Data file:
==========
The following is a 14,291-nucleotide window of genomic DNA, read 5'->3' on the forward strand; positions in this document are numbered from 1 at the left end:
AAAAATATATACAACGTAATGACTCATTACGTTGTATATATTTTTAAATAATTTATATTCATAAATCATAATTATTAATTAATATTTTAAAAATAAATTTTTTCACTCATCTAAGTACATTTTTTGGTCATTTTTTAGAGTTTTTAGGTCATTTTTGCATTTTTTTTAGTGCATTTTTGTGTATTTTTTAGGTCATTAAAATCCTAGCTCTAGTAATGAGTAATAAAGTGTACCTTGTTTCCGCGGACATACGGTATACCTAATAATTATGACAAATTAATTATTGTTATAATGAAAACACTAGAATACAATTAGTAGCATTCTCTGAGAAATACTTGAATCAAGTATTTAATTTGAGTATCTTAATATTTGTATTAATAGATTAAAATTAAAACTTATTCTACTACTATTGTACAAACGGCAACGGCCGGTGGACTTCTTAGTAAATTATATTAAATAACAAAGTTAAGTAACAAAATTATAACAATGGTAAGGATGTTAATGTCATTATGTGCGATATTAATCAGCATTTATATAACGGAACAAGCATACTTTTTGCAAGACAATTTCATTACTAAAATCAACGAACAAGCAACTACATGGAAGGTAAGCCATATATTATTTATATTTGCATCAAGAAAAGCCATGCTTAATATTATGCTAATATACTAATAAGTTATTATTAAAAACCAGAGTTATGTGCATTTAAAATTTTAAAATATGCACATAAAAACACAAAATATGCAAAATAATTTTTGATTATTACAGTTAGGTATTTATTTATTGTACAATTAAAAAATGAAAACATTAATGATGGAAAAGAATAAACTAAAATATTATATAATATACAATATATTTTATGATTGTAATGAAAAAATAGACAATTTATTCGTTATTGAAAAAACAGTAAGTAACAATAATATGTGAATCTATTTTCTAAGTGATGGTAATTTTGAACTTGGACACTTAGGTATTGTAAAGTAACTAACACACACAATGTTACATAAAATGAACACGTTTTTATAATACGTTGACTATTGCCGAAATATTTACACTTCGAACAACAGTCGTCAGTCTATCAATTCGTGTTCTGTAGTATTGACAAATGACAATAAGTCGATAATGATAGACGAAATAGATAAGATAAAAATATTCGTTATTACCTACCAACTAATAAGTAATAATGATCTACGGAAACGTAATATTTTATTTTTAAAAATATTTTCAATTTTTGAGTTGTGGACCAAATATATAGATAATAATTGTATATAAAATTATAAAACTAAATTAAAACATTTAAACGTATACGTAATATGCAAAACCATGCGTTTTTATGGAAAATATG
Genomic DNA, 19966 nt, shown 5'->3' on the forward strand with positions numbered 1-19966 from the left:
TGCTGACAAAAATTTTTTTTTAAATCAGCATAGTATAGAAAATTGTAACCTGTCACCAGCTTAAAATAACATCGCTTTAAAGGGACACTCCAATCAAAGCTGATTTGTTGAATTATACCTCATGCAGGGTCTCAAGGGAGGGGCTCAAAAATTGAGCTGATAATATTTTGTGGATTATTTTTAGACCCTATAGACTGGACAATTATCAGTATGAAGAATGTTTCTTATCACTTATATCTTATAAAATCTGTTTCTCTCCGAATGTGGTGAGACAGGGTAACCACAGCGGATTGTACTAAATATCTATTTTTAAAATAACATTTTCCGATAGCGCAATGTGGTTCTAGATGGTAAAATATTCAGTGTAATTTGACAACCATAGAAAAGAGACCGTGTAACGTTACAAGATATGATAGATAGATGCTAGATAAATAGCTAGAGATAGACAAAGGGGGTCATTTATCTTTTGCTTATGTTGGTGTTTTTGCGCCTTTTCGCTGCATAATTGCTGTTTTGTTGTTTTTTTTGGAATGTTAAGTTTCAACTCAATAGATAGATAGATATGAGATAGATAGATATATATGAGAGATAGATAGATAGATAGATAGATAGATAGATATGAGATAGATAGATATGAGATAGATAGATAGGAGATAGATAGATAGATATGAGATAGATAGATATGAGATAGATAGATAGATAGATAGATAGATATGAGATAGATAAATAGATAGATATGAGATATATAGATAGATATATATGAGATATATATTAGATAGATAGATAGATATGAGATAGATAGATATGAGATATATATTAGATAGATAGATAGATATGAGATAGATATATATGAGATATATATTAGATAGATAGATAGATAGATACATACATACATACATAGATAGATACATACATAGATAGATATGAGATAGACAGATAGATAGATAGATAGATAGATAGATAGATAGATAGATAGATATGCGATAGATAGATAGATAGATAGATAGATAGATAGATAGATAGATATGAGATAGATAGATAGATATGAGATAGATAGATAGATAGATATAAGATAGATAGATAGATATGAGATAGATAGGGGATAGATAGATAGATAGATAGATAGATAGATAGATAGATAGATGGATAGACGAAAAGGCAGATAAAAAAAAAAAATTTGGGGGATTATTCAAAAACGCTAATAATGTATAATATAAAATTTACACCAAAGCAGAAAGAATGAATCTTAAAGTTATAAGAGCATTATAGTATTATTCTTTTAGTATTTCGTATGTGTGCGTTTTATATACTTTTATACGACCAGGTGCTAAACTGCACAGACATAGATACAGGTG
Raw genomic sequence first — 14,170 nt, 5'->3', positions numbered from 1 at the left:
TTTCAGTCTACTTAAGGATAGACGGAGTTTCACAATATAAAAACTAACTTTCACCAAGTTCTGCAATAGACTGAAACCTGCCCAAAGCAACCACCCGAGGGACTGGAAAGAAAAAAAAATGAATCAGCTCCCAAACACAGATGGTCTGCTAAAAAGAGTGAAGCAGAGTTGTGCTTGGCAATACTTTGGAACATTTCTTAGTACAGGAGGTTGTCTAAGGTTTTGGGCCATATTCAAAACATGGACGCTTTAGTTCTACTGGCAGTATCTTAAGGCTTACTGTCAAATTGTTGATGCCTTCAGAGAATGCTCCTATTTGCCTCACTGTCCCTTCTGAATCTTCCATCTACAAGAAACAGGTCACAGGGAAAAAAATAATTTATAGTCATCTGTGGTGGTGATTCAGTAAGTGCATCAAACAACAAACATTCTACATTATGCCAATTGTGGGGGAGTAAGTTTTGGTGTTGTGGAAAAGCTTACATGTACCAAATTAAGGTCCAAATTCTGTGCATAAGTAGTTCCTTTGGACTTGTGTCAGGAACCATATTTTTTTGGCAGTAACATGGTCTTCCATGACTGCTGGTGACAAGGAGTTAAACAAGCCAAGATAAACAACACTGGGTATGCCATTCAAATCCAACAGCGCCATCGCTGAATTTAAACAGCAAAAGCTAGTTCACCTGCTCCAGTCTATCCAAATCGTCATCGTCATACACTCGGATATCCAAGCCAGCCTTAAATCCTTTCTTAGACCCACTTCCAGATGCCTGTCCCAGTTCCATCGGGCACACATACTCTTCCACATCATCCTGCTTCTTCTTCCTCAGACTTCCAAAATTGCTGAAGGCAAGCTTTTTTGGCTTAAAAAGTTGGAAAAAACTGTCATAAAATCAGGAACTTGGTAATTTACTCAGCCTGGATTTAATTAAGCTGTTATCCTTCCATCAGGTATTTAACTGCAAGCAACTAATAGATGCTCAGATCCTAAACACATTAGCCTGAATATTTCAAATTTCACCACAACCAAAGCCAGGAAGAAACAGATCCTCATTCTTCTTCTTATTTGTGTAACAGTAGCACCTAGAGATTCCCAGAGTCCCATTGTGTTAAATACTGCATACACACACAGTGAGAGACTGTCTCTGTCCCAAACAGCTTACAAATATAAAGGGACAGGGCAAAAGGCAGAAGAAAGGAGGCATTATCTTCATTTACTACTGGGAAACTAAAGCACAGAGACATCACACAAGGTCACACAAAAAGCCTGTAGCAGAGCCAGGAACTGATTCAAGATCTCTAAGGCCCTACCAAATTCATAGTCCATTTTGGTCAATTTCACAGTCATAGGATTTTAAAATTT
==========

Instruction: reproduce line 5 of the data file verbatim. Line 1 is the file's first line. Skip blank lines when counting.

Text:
Raw genomic sequence first — 14,170 nt, 5'->3', positions numbered from 1 at the left: